Article  CAS  Google Scholar 

  30. Pandey AK, Sassetti CM. Mycobacterial persistence requires the utilization of host cholesterol. Proc Natl Acad Sci USA. 2008; 105(11):4376–80.

    Article  CAS  PubMed  Google Scholar 

  31. Vuong QH. Likelihood ratio tests for model selection and non-nested hypotheses. Econometrica. 1989; 57:307–33.

    Article  Google Scholar 

  32. Sassetti CM, Rubin EJ. Genetic requirements for mycobacterial survival during infection. PNAS. 2003; 100(22):12989–94.

    Article  CAS  PubMed  Google Scholar 

  33. Gioffré A, Infante E, Aguilar D, Santangelo M, Klepp L, Amadio A, Meikle V, Etchechoury I, Romano M, Cataldi A, Hernández R, Bigi F. Mutation in mce operons attenuates mycobacterium tuberculosis virulence. Microbes Infect. 2005; 7(3):325–34.

    Article  PubMed  CAS  Google Scholar 

  34. Ekiert D, Bhabha G, Isom G, Greenan G, Ovchinnikov S, Henderson I, Cox J, Vale R. Architectures of lipid transport systems for the bacterial outer membrane. Cell. 2017; 169(2):273–85.

    Article  CAS  PubMed  PubMed Central  Google Scholar 

  35. Casali N, Riley L. A phylogenomic analysis of the actinomycetales mce operons. BMC Genomics. 2007; 8:60.

    Article  PubMed  PubMed Central  CAS  Google Scholar 

  36. Forrellad M, McNeil M, Santangelo L, Blanco F, García E, Klepp L, Huff J, Niederweis M, Jackson M, Bigi F. Role of the mce1 transporter in the lipid homeostasis of mycobacterium tuberculosis. Tuberculosis. 2014; 94(2):170–7.

    Article  CAS  PubMed  Google Scholar 

  37. Nazarova E, Montague C, La T, Wilburn K, Sukumar N, Lee W, Caldwell S, Russell D, VanderVen B. Rv3723/luca coordinates fatty acid and cholesterol uptake in mycobacterium tuberculosis. eLife. 2017; 6:26969.

    Article  Google Scholar 

  38. Maloney E, Stankowska D, Zhang J, Fol M, Cheng QJ, Lun S, Bishai WR, Rajagopalan M, Chatterjee D, Madiraju MV. The two-domain lysx protein of mycobacterium tuberculosis is required for production of lysinylated phosphatidylglycerol and resistance to cationic antimicrobial peptides. PLoS Pathog. 2009; 5(7):1000534.

    Article  CAS  Google Scholar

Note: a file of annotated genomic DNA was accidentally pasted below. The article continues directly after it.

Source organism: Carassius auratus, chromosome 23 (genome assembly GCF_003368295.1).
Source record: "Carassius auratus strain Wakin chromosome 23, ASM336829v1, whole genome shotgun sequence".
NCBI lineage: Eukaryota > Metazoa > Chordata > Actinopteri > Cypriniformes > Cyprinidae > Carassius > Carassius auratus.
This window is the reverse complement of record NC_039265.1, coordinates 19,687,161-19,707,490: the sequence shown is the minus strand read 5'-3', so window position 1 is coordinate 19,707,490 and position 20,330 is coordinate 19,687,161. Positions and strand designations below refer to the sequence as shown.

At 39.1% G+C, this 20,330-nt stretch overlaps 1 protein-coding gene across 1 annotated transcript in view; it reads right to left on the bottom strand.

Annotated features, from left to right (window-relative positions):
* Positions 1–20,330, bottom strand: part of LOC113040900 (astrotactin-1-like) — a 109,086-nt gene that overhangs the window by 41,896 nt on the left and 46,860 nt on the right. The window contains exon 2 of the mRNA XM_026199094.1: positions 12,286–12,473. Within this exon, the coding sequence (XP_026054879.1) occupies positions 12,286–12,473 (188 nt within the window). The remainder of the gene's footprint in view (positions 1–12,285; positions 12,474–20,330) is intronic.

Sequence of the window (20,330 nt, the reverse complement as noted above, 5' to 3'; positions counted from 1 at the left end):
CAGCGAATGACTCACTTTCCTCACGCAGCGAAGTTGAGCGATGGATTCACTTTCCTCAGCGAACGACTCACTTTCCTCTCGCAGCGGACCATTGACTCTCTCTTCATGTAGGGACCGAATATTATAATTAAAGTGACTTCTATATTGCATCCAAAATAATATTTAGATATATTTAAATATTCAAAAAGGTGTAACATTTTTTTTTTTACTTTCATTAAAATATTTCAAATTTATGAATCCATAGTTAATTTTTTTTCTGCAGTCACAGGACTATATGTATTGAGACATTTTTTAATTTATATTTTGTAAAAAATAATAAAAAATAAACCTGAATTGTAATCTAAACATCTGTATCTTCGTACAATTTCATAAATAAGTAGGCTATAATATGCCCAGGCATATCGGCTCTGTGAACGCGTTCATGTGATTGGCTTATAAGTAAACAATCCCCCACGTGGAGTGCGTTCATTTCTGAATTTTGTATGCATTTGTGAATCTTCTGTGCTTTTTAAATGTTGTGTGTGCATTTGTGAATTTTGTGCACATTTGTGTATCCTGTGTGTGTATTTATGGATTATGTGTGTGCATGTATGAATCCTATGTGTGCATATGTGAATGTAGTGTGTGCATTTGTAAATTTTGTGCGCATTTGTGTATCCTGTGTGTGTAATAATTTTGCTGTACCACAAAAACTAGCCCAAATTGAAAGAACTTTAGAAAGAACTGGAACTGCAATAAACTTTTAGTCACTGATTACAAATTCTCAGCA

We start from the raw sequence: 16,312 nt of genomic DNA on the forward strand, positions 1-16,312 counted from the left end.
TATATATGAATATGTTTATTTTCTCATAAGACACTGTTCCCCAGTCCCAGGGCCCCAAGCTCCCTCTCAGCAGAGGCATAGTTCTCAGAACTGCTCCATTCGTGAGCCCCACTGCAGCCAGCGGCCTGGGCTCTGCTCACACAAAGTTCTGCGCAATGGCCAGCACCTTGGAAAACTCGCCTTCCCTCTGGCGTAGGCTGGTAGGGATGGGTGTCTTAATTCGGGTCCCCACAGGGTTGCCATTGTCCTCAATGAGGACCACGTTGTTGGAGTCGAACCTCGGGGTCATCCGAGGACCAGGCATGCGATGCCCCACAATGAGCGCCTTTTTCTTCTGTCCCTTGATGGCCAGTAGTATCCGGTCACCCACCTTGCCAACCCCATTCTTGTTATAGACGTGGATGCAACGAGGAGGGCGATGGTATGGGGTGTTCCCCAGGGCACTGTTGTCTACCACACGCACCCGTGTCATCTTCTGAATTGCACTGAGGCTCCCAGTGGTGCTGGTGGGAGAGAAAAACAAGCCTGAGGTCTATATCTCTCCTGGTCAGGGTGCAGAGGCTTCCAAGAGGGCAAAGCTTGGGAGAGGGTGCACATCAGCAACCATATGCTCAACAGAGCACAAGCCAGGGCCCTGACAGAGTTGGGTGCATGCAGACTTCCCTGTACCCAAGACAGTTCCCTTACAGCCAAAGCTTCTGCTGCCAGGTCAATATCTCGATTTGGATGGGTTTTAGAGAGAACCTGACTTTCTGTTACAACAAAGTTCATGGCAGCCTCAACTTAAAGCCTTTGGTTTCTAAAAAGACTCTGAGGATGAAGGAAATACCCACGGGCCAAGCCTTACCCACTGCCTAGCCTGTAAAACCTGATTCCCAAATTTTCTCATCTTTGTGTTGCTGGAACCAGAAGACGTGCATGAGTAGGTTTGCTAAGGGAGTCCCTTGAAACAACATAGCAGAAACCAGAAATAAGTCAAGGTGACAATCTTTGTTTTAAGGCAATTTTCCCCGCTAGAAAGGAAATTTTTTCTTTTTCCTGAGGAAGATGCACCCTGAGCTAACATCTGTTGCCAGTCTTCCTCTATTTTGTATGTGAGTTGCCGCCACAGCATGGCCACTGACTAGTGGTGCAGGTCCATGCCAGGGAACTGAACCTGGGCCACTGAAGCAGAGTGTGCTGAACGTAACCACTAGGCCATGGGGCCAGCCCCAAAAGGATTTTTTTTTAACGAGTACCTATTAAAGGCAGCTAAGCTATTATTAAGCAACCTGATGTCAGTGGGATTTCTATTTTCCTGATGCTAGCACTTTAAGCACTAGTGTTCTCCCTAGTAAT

39. Tischler AD, Leistikow RL, Kirksey MA, Voskuil MI, McKinney JD. Mycobacterium tuberculosis requires phosphate-responsive gene regulation to resist host immunity. Infect Immun. 2013; 81:317–28.

    Article  CAS  PubMed  PubMed Central  Google Scholar 

  40. Sullivan JT, Young EF, McCann JR, Braunstein M. The Mycobacterium tuberculosis SecA2 system subverts phagosome maturation to promote growth in macrophages. Infect Immun. 2011; 80(3):996–1006.

    Article  CAS  Google Scholar 

  41. Sassetti CM, Boyd DH, Rubin EJ. Genes required for mycobacterial growth defined by high density mutagenesis. Mol Microbiol. 2003; 48(1):77–84.

    Article  CAS  PubMed  Google Scholar 

  42. DeJesus MA, Ioerger TR. Normalization of transposon-mutant library sequencing datasets to improve identification of conditionally essential genes. J Bioinform Comput Biol. 2016; 14(3):1642004.

    Article  CAS  PubMed  PubMed Central  Google Scholar 

  43. Lakshminarayana SB, Huat TB, Ho PC, Manjunatha UH, Dartois V, Dick T, Rao SP. Comprehensive physicochemical, pharmacokinetic and activity profiling of anti-TB agents. J Antimicrob Chemother. 2015; 70(3):857–67.

    Article  CAS  PubMed  Google Scholar 

  44. Karuppiah V, Thistlethwaite A, Dajani R, Warwicker J, Derrick JP. Structure and mechanism of the bifunctional CinA enzyme from Thermus thermophilus. J Biol Chem. 2014; 289(48):33187–97.

    Article  CAS  PubMed  PubMed Central  Google Scholar 

  45. Stehr M, Elamin AA, Singh M. Pyrazinamide: the importance of uncovering the mechanisms of action in mycobacteria. Expert Rev Anti-Infect Ther. 2015; 13(5):593–603.

    Article  CAS  PubMed  Google Scholar 

  46. Vilchèze C, Torin R, Weisbrod BC, Kremer L, Manzour H, Hazbón FW, Alland D, Sacchettini JC, Jacobs WR. Altered NADH/NAD+ ratio mediates coresistance to isoniazid and ethionamide in mycobacteria. Antimicrob Agents Chemother. 2005; 49(2):708–20.

    Article  PubMed  PubMed Central  CAS  Google Scholar 

  47. Pisu D, Provvedi R, Espinosa DM, Payan JB, Boldrin F, Palù G, Hernandez-Pando R, Manganelli R. The alternative sigma factors sige and sigb are involved in tolerance and persistence to antitubercular drugs. Antimicrob Agents Chemother. 2017; 61(12):01596–17.

    Article  Google Scholar 

  48. Wetmore KM, Price MN, Waters RJ, Lamson JS, He J, Hoover CA, Blow MJ, Bristow J, Butland G, Arkin AP, Deutschbauer A. Rapid quantification of mutant fitness in diverse bacteria by sequencing randomly bar-coded transposons. mBio. 2015; 6(3):00306–15.

    Article  CAS  Google Scholar 

  49. Dixon WJ. Simplified estimation from censored normal samples. Ann Math Stat. 1960; 31(2):385–91.